(5) |
where stands for the total conductance of the 2D leads, estimated from measurements to be 12 mS . The increased noise temperature is then due to both shot noise and to the increased thermal noise. For a fridge temperature of 65 mK and , the electronic temperature will increase from 69 mK to 77 mK as increases from 50 V to 80 V. This accounts for the small discrepancy between the fridge temperature and the electron temperature deduced from the variation of with frequency. As increases, the effect is more important, as can be seen both in fig. 4 and eq. 5. The solid line in figure 4 gives the average derivative with respect to of the total expected excess noise , using the attenuation of the signal as a free parameter. The agreement is quite satisfactory, given the accuracy of the saddle point model description of the QPC transmission. We find a 4.7 dB attenuation, which is in good agreement with the expected 4 dB deduced from calibration of the various elements of the detection chain. Moreover, the voltage dependent electron temperature obtained from eq. 5 can also be used to evaluate as a function of at fixed sample conductance . The result, as shown by the solid lines of fig. 2, is in excellent agreement with experimental observations.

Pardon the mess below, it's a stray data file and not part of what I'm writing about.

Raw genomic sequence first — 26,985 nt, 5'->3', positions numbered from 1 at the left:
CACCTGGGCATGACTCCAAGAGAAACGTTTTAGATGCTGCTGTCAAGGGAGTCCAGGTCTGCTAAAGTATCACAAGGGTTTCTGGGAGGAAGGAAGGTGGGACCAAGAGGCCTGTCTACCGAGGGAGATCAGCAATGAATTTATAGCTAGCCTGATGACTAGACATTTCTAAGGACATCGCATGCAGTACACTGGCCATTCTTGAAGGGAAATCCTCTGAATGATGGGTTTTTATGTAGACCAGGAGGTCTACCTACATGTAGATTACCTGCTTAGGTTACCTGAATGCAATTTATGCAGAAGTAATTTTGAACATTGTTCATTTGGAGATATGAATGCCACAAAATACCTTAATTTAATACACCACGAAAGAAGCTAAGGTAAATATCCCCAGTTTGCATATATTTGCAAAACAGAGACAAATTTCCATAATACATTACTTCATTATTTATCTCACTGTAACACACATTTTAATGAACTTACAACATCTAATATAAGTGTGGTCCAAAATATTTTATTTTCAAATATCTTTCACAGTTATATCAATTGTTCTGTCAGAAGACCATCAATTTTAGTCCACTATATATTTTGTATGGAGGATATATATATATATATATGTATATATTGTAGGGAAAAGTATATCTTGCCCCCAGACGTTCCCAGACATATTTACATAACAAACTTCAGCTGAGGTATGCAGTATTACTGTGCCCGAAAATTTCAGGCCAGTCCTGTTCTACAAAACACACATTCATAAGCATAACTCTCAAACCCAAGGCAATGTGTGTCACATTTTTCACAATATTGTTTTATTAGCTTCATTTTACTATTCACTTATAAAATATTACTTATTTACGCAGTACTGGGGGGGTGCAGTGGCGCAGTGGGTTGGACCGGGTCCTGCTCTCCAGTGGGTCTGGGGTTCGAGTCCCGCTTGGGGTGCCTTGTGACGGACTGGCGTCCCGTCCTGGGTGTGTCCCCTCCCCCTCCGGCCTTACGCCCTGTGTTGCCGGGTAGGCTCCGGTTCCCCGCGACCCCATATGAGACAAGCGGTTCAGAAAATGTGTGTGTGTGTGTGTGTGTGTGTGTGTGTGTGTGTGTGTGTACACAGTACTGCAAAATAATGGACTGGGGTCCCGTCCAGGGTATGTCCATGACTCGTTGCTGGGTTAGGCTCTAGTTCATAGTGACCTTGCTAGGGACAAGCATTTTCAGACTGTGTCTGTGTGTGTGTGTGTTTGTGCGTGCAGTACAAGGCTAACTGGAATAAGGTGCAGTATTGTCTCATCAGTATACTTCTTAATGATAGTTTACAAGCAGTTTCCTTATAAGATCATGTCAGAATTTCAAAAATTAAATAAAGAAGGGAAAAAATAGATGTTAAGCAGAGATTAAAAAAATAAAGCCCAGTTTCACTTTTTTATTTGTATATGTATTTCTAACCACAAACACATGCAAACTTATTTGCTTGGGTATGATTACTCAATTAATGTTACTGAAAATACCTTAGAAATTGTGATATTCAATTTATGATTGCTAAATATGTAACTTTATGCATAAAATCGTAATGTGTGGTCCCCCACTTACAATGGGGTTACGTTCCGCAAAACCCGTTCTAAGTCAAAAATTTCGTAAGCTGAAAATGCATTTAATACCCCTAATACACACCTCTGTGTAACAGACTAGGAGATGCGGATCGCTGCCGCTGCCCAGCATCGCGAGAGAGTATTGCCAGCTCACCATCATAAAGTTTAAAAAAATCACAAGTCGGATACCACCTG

In conclusion, we performed the first direct measurement of the finite frequency shot noise of the simplest mesoscopic system, a QPC. Accurate comparison of the data with non-interacting shot noise predictions have been done showing perfect quantitative agreement. Even when a single mode is transmitted, no sign of deviation related to interaction was found, as expected for the experimental parameters chosen for this work. We have also shown that accurate and reliable high frequency shot noise measurements are now possible for conductors with impedance comparable to the conductance quantum. This opens the way to high frequency shot noise characterization of Carbon Nanotubes, Quantum Dots or Quantum Hall samples in a regime where microscopic frequencies are important and will encourage further theoretical work in this direction. Our set-up will also allow to probe the statistics of photons emitted by a phase coherent single mode conductor.
Acknowledgements.
It is a pleasure to thank D. Darson, C. Ulysse, P. Jacques and C. Chaleil for valuable help in the construction of the experiments, P. Roulleau for technical help, and X. Waintal for useful discussions.References